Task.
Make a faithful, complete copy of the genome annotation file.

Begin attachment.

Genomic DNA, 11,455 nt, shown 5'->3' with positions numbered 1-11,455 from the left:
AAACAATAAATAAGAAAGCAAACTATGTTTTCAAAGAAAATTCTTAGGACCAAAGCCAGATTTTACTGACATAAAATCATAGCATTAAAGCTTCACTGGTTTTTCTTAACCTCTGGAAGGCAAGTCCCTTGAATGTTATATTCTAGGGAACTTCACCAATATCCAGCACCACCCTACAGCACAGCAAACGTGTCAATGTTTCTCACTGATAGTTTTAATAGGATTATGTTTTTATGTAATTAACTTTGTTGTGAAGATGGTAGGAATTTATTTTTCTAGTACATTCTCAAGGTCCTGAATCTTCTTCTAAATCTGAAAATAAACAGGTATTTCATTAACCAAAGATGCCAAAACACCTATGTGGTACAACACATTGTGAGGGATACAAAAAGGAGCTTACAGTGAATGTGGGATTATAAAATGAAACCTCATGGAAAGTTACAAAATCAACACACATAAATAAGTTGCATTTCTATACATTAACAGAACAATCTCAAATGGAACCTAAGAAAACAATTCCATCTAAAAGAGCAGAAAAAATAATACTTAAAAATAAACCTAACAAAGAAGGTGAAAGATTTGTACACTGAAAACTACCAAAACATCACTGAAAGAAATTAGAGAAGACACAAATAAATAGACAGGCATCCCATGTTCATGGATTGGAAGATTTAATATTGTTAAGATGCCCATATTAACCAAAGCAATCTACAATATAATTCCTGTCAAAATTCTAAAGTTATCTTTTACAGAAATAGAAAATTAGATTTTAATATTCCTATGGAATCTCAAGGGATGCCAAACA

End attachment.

Genomic DNA, 11,455 nt, shown 5'->3' with positions numbered 1-11,455 from the left:
AAACAATAAATAAGAAAGCAAACTATGTTTTCAAAGAAAATTCTTAGGACCAAAGCCAGATTTTACTGACATAAAATCATAGCATTAAAGCTTCACTGGTTTTTCTTAACCTCTGGAAGGCAAGTCCCTTGAATGTTATATTCTAGGGAACTTCACCAATATCCAGCACCACCCTACAGCACAGCAAACGTGTCAATGTTTCTCACTGATAGTTTTAATAGGATTATGTTTTTATGTAATTAACTTTGTTGTGAAGATGGTAGGAATTTATTTTTCTAGTACATTCTCAAGGTCCTGAATCTTCTTCTAAATCTGAAAATAAACAGGTATTTCATTAACCAAAGATGCCAAAACACCTATGTGGTACAACACATTGTGAGGGATACAAAAAGGAGCTTACAGTGAATGTGGGATTATAAAATGAAACCTCATGGAAAGTTACAAAATCAACACACATAAATAAGTTGCATTTCTATACATTAACAGAACAATCTCAAATGGAACCTAAGAAAACAATTCCATCTAAAAGAGCAGAAAAAATAATACTTAAAAATAAACCTAACAAAGAAGGTGAAAGATTTGTACACTGAAAACTACCAAAACATCACTGAAAGAAATTAGAGAAGACACAAATAAATAGACAGGCATCCCATGTTCATGGATTGGAAGATTTAATATTGTTAAGATGCCCATATTAACCAAAGCAATCTACAATATAATTCCTGTCAAAATTCTAAAGTTATCTTTTACAGAAATAGAAAATTAGATTTTAATATTCCTATGGAATCTCAAGGGATGCCAAACA